Most of the Founding Fathers who met at the Constitutional Convention in Philadelphia in the summer of 1787 probably anticipated that the legislative branch would be the most powerful of the three branches of the national government that they created. For all practical purposes, this was the only branch of government with which the onetime colonists had experience under the Articles of Confederation. Moreover, the delegates discussed this branch first and at greatest length at the convention, the dispute over representation in this body was one of the convention's most contentious issues, and the Founding Fathers made it the subject of the first and longest article of the new Constitution.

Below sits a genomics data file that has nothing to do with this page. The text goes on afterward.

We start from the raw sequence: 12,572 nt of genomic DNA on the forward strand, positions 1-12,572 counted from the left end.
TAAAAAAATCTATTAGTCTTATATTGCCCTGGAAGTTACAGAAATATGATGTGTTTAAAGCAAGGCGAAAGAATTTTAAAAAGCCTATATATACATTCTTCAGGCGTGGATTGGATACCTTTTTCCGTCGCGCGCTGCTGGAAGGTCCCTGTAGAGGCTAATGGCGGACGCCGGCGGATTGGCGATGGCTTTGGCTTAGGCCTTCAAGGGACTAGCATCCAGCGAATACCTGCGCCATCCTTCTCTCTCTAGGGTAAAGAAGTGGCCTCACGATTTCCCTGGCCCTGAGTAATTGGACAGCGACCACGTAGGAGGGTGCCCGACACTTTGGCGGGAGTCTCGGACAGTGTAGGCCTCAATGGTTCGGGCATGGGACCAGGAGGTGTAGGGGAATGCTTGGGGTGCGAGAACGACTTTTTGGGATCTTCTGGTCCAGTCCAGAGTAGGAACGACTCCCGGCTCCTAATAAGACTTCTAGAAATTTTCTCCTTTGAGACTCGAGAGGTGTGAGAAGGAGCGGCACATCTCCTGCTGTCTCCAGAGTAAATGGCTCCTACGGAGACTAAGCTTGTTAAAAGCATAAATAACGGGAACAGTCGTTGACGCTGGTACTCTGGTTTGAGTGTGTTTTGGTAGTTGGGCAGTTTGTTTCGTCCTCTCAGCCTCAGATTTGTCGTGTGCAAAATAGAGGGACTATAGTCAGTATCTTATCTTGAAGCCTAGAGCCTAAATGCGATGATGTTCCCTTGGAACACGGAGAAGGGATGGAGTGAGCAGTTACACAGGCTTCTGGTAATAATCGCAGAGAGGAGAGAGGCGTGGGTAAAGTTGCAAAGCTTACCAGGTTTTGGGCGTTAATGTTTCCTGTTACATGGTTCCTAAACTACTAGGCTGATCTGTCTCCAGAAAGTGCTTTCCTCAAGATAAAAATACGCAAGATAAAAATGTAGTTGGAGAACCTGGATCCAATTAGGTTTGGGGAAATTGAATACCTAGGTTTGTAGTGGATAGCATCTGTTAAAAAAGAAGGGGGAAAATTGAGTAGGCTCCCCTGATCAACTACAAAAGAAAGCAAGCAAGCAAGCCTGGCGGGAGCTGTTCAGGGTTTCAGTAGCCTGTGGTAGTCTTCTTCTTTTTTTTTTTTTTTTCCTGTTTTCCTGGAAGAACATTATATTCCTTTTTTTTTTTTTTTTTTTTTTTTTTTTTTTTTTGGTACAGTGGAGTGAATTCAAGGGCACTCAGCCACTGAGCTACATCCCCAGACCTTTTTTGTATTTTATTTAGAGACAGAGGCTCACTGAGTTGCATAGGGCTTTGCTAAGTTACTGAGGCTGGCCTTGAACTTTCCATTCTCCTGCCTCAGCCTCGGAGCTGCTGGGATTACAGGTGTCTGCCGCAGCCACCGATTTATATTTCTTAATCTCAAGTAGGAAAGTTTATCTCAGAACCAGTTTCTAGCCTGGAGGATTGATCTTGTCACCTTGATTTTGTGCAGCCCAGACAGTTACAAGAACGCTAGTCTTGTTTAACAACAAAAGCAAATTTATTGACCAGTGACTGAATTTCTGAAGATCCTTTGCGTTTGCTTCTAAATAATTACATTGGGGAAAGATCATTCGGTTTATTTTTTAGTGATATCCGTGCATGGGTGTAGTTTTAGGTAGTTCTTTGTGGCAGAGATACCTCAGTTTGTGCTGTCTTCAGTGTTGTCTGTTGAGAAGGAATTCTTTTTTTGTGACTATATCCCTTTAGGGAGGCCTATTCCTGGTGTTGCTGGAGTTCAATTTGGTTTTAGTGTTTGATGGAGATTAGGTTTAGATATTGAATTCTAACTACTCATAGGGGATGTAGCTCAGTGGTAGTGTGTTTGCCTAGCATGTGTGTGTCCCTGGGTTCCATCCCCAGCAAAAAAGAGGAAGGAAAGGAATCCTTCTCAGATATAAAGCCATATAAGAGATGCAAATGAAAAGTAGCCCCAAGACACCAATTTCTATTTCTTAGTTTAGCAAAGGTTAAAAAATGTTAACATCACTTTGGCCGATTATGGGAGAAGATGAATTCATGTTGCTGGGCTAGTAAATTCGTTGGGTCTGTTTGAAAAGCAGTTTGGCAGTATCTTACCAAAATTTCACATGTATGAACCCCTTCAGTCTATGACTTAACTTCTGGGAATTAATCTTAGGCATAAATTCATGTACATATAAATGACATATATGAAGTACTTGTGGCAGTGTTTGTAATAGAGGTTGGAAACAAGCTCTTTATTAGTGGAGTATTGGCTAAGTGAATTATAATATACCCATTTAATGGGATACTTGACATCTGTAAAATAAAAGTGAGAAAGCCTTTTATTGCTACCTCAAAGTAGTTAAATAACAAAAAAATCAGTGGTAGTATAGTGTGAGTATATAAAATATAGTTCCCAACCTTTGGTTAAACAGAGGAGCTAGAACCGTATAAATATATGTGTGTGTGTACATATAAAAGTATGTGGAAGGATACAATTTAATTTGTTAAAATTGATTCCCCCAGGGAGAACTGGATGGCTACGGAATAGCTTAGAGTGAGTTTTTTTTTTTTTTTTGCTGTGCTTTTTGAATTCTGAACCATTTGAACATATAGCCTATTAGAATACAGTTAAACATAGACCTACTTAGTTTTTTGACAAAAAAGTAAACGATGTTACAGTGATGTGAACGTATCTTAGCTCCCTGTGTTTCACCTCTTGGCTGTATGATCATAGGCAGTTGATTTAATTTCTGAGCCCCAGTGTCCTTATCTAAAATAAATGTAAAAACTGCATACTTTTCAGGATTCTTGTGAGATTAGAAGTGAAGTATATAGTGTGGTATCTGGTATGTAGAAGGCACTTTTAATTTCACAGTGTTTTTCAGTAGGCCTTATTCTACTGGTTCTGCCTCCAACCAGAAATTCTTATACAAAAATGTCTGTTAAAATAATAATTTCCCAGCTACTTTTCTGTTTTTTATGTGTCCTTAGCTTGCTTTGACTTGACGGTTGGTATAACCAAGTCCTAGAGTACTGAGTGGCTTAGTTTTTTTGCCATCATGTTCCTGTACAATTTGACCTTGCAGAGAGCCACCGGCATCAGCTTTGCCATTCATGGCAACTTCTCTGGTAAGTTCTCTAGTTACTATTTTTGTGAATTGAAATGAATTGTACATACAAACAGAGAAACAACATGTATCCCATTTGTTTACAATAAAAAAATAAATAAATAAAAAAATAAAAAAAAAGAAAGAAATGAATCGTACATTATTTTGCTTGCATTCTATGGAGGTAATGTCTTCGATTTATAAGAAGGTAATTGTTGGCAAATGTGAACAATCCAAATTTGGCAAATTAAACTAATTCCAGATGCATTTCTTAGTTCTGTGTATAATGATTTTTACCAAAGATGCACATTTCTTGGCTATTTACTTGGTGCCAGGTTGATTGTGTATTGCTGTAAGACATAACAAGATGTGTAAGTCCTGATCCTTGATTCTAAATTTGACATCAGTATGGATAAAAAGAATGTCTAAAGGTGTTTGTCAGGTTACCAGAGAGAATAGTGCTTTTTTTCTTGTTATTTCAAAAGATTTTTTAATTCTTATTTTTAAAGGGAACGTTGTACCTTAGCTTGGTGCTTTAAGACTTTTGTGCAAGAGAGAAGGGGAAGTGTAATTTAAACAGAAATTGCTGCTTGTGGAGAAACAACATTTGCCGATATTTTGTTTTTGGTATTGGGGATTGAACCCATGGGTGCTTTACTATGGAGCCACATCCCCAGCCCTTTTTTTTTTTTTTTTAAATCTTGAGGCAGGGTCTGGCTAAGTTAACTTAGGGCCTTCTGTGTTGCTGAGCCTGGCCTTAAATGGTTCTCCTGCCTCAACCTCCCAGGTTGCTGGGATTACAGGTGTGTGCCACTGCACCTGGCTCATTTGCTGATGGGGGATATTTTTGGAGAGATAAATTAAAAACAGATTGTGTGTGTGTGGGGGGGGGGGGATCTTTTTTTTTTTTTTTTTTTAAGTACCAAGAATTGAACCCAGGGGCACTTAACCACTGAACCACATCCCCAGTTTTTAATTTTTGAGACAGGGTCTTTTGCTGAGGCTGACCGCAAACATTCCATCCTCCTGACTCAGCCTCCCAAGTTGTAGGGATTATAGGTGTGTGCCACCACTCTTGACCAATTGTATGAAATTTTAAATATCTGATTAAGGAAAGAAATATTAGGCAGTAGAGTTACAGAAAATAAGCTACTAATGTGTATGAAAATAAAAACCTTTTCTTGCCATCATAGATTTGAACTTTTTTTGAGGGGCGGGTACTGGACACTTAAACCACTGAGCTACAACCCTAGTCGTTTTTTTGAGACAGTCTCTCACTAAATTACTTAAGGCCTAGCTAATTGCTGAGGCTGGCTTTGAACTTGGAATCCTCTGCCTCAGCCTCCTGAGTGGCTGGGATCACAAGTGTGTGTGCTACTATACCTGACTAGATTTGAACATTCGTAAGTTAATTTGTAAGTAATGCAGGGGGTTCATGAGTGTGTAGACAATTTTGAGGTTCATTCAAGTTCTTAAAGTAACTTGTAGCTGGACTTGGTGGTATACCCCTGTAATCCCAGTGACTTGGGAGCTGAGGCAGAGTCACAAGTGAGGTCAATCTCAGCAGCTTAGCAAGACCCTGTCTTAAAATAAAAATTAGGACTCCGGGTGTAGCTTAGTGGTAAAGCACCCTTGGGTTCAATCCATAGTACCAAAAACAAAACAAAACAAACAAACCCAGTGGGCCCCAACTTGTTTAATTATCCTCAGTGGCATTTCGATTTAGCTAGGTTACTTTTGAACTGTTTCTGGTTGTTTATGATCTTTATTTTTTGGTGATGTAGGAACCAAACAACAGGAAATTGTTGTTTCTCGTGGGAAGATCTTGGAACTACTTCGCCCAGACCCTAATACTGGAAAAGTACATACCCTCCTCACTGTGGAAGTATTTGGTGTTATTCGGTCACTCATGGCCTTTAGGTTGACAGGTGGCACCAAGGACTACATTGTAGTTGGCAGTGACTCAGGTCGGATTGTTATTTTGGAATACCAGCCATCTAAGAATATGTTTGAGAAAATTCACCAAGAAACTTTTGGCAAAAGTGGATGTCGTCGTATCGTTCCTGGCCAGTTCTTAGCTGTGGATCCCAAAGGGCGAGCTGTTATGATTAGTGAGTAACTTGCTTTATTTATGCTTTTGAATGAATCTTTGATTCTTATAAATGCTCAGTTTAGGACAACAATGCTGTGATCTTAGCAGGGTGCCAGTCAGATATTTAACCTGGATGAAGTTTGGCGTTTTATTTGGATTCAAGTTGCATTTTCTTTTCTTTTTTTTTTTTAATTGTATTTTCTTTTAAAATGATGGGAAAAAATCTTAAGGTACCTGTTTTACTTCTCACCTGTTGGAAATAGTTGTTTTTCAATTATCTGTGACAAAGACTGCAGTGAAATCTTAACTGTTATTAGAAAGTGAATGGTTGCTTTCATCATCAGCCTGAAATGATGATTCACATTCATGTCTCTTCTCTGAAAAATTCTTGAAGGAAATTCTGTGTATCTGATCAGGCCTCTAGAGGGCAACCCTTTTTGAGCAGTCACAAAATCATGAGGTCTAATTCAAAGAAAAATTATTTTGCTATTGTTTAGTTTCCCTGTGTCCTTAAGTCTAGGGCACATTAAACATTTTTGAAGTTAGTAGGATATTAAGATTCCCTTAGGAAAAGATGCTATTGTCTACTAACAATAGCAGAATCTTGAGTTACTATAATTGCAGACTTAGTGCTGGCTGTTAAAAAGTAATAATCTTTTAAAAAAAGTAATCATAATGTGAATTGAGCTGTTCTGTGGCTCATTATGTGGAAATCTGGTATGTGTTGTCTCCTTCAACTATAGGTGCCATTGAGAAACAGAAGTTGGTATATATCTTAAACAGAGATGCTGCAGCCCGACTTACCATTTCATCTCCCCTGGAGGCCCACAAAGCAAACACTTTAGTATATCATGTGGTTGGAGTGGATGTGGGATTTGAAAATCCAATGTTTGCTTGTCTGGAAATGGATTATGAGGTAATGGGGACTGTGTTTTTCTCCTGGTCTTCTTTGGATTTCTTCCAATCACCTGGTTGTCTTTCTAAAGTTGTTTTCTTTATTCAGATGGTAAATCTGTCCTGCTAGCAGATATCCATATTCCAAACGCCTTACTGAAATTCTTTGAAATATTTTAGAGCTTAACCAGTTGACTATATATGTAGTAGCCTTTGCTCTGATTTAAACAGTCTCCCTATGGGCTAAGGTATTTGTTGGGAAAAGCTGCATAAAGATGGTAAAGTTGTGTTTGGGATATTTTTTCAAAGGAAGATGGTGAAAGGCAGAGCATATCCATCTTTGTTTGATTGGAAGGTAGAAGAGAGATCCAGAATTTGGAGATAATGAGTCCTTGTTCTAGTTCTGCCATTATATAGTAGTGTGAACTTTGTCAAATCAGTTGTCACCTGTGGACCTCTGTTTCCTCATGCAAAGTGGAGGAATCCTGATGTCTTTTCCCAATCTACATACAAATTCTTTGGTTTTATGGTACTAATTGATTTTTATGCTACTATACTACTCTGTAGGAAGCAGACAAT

With the president elected indirectly through an electoral college and the members of the Supreme Court appointed by the president with the advice and consent of the Senate and serving for life terms, the framers of the Constitution had little doubt that Congress— and especially the House of Representatives, whose members were directly elected by the people for short two-year terms—would be closest to the people. As a consequence, they invested Congress with the awesome “power of the purse” that had been at issue in the revolutionary dispute with Great Britain, where the colonists' position had been encapsulated in the phrase “no taxation without representation.” The framers also entrusted Congress with the more general right to adopt laws to carry out a variety of enumerated powers and other laws “necessary and proper” to the implementation of these powers—the basis for the doctrine of implied powers.